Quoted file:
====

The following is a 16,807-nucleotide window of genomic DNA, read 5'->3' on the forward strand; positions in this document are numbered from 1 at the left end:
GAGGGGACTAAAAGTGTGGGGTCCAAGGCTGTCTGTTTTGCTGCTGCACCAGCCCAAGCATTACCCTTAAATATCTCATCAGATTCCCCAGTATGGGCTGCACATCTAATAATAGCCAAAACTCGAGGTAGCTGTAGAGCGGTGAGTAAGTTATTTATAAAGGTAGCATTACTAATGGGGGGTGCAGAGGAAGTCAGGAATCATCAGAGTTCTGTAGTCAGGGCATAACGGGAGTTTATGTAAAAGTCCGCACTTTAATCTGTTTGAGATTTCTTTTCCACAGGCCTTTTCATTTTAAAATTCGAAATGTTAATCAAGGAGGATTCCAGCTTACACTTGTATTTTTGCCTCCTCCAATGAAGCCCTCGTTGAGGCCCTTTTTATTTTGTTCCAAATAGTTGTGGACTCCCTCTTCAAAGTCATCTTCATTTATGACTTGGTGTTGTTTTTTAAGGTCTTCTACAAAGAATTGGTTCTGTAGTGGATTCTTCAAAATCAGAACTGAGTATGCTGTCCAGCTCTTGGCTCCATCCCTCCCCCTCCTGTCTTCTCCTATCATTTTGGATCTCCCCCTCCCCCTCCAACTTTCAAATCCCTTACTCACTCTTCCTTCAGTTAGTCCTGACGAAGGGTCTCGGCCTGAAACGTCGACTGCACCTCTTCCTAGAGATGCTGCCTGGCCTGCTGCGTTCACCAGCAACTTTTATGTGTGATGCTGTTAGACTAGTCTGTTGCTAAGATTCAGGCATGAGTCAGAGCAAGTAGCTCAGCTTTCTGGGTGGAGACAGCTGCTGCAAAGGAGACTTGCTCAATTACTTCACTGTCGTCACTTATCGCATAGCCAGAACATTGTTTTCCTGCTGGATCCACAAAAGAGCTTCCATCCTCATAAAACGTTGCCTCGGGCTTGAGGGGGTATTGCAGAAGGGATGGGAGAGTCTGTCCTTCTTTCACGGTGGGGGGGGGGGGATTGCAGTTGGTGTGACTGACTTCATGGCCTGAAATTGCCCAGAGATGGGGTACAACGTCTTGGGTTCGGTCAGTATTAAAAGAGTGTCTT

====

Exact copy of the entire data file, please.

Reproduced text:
The following is a 16,807-nucleotide window of genomic DNA, read 5'->3' on the forward strand; positions in this document are numbered from 1 at the left end:
GAGGGGACTAAAAGTGTGGGGTCCAAGGCTGTCTGTTTTGCTGCTGCACCAGCCCAAGCATTACCCTTAAATATCTCATCAGATTCCCCAGTATGGGCTGCACATCTAATAATAGCCAAAACTCGAGGTAGCTGTAGAGCGGTGAGTAAGTTATTTATAAAGGTAGCATTACTAATGGGGGGTGCAGAGGAAGTCAGGAATCATCAGAGTTCTGTAGTCAGGGCATAACGGGAGTTTATGTAAAAGTCCGCACTTTAATCTGTTTGAGATTTCTTTTCCACAGGCCTTTTCATTTTAAAATTCGAAATGTTAATCAAGGAGGATTCCAGCTTACACTTGTATTTTTGCCTCCTCCAATGAAGCCCTCGTTGAGGCCCTTTTTATTTTGTTCCAAATAGTTGTGGACTCCCTCTTCAAAGTCATCTTCATTTATGACTTGGTGTTGTTTTTTAAGGTCTTCTACAAAGAATTGGTTCTGTAGTGGATTCTTCAAAATCAGAACTGAGTATGCTGTCCAGCTCTTGGCTCCATCCCTCCCCCTCCTGTCTTCTCCTATCATTTTGGATCTCCCCCTCCCCCTCCAACTTTCAAATCCCTTACTCACTCTTCCTTCAGTTAGTCCTGACGAAGGGTCTCGGCCTGAAACGTCGACTGCACCTCTTCCTAGAGATGCTGCCTGGCCTGCTGCGTTCACCAGCAACTTTTATGTGTGATGCTGTTAGACTAGTCTGTTGCTAAGATTCAGGCATGAGTCAGAGCAAGTAGCTCAGCTTTCTGGGTGGAGACAGCTGCTGCAAAGGAGACTTGCTCAATTACTTCACTGTCGTCACTTATCGCATAGCCAGAACATTGTTTTCCTGCTGGATCCACAAAAGAGCTTCCATCCTCATAAAACGTTGCCTCGGGCTTGAGGGGGTATTGCAGAAGGGATGGGAGAGTCTGTCCTTCTTTCACGGTGGGGGGGGGGGGATTGCAGTTGGTGTGACTGACTTCATGGCCTGAAATTGCCCAGAGATGGGGTACAACGTCTTGGGTTCGGTCAGTATTAAAAGAGTGTCTT